It is also a good time to start thinking about your "birth choices" and who you would like to be involved in the birth of your baby. There are many options available to you and it is worthwhile exploring the choices to determine what you feel most comfortable with. Pregnancy, birth and early parenthood are very personal and individual experiences. Many health care professionals are happy to discuss the care that they provide without obligation.

The important factor for most mothers-to-be is to remember that pregnancy and birth is essentially a normal, natural and healthy process for women and their families.

What happens when my pregnancy is confirmed?

When your pregnancy is confirmed, you will need to decide where you would like to give birth and who you would like to manage your care during pregnancy and birth. As soon as you have decided how and where you would like to give birth, you can schedule your first appointment with your health care professional.

What happens when I make my first visit to my health care professional?

He/she will obtain a detailed family and medical history. This will highlight any potential areas of concern, such as the risks of continuing to smoke during pregnancy. Other areas that may be covered include diet, exercise, routine tests, alcohol, and any allergies.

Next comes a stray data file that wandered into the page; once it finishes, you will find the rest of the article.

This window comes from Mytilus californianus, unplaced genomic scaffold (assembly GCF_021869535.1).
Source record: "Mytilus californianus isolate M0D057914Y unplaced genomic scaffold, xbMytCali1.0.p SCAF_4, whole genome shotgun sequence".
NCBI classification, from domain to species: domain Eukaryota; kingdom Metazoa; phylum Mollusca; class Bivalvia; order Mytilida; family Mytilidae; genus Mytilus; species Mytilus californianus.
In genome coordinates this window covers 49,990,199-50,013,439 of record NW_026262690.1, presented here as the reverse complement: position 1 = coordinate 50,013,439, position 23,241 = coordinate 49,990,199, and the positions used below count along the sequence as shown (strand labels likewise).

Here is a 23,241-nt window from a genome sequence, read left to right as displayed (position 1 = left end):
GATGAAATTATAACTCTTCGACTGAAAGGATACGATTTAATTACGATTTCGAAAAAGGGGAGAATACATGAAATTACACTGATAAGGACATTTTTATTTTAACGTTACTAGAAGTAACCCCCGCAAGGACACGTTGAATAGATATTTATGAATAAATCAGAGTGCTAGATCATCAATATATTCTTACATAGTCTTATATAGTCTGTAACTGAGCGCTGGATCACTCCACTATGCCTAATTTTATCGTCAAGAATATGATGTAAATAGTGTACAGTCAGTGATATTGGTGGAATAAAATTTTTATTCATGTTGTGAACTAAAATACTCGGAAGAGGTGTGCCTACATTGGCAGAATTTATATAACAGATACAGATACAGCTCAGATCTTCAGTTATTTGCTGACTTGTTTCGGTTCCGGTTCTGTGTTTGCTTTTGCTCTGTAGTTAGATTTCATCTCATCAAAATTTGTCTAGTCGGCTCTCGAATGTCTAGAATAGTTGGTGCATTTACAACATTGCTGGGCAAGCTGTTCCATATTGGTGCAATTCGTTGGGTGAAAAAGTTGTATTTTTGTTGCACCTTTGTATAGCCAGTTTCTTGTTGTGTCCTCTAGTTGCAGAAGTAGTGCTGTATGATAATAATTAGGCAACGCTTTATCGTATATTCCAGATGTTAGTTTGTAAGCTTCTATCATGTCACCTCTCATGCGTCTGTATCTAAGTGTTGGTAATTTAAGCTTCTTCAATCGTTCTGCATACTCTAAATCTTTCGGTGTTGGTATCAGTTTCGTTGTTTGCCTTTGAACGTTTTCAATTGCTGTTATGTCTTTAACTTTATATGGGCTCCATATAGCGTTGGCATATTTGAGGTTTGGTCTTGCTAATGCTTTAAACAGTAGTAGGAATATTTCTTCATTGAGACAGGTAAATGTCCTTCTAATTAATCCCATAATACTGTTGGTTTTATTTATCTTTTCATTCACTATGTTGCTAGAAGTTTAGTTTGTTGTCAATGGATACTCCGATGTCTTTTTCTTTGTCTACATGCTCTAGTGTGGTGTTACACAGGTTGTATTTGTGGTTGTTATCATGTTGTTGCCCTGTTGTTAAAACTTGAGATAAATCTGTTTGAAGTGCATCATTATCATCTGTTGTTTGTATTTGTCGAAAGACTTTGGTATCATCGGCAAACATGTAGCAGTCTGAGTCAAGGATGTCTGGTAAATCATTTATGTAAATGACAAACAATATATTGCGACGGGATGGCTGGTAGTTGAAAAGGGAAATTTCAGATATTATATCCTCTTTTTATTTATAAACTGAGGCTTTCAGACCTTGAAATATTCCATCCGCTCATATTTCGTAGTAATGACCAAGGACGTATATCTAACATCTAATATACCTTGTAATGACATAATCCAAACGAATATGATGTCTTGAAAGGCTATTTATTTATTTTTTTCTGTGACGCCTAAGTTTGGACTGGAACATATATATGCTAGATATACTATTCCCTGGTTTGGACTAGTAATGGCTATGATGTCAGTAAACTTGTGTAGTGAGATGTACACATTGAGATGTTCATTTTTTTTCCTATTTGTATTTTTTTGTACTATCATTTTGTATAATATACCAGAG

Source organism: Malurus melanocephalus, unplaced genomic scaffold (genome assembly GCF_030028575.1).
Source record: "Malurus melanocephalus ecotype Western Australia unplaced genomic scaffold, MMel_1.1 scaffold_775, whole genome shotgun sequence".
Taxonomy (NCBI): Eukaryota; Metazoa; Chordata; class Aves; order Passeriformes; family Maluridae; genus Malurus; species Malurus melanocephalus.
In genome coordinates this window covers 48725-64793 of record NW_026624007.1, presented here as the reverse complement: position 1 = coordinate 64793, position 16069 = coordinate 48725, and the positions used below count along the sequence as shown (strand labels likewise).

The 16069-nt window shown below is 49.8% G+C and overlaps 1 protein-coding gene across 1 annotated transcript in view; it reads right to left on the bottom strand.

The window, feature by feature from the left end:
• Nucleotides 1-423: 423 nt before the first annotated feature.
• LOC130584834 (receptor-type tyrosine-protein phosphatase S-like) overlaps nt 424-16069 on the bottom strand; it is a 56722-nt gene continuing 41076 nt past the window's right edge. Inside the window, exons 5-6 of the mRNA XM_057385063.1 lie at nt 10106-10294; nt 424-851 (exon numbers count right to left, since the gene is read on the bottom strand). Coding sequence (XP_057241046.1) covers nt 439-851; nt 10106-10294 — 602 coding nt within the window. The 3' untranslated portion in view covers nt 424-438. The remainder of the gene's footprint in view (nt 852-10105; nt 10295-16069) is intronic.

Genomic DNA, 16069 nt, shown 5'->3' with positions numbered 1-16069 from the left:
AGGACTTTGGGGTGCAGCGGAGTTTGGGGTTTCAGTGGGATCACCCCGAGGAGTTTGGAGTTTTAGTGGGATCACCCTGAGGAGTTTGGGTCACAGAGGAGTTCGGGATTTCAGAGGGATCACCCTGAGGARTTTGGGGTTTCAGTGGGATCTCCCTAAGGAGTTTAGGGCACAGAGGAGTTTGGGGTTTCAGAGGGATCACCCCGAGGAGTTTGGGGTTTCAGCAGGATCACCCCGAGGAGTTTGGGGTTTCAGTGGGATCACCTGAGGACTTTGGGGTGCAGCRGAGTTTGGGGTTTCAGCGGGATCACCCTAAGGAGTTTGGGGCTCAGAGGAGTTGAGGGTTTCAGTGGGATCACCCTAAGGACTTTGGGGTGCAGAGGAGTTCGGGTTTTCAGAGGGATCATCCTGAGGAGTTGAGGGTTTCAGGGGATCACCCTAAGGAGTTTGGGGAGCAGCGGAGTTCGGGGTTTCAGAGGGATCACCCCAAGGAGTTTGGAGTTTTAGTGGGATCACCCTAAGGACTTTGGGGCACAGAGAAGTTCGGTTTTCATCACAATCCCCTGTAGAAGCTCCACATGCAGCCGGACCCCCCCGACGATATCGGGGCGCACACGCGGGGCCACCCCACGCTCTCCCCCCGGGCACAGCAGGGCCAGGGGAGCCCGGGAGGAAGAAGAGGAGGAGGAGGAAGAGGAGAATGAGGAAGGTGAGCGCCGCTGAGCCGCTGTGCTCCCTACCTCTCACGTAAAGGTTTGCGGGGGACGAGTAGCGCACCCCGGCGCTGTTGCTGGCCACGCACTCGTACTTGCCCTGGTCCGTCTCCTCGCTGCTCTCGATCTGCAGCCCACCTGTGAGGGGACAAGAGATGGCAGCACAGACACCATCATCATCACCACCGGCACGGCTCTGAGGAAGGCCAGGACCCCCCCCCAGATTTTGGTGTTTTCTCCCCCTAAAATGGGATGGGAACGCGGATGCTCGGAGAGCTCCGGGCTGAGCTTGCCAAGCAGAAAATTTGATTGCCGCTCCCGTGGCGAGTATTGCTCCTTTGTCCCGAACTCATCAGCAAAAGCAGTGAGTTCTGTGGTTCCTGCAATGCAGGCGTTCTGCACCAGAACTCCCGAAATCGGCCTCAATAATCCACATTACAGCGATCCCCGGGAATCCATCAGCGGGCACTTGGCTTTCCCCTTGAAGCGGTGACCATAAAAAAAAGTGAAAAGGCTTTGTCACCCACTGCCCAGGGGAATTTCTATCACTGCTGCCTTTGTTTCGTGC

A vital piece of information that you provide is the first day of your last menstrual period (LMP). It is this date that determines an expected date of confinement (EDC) or the date you can expect to give birth. If you are unsure of the date of your LMP, a blood test or ultrasound may have to be performed to confirm dates, however a definite LMP is considered to be more accurate.

Some health care professionals advise that a Pap smear be performed at this visit, although research suggests that in the majority of cases, an accurate result cannot be obtained when a woman is pregnant. This is due to changes in the cervix. The more consistent advice is to encourage regular 2nd yearly smears throughout life. Some health care professionals may also perform an internal examination at the first appointment.

What about ultrasound's? When will I have my first ultrasound?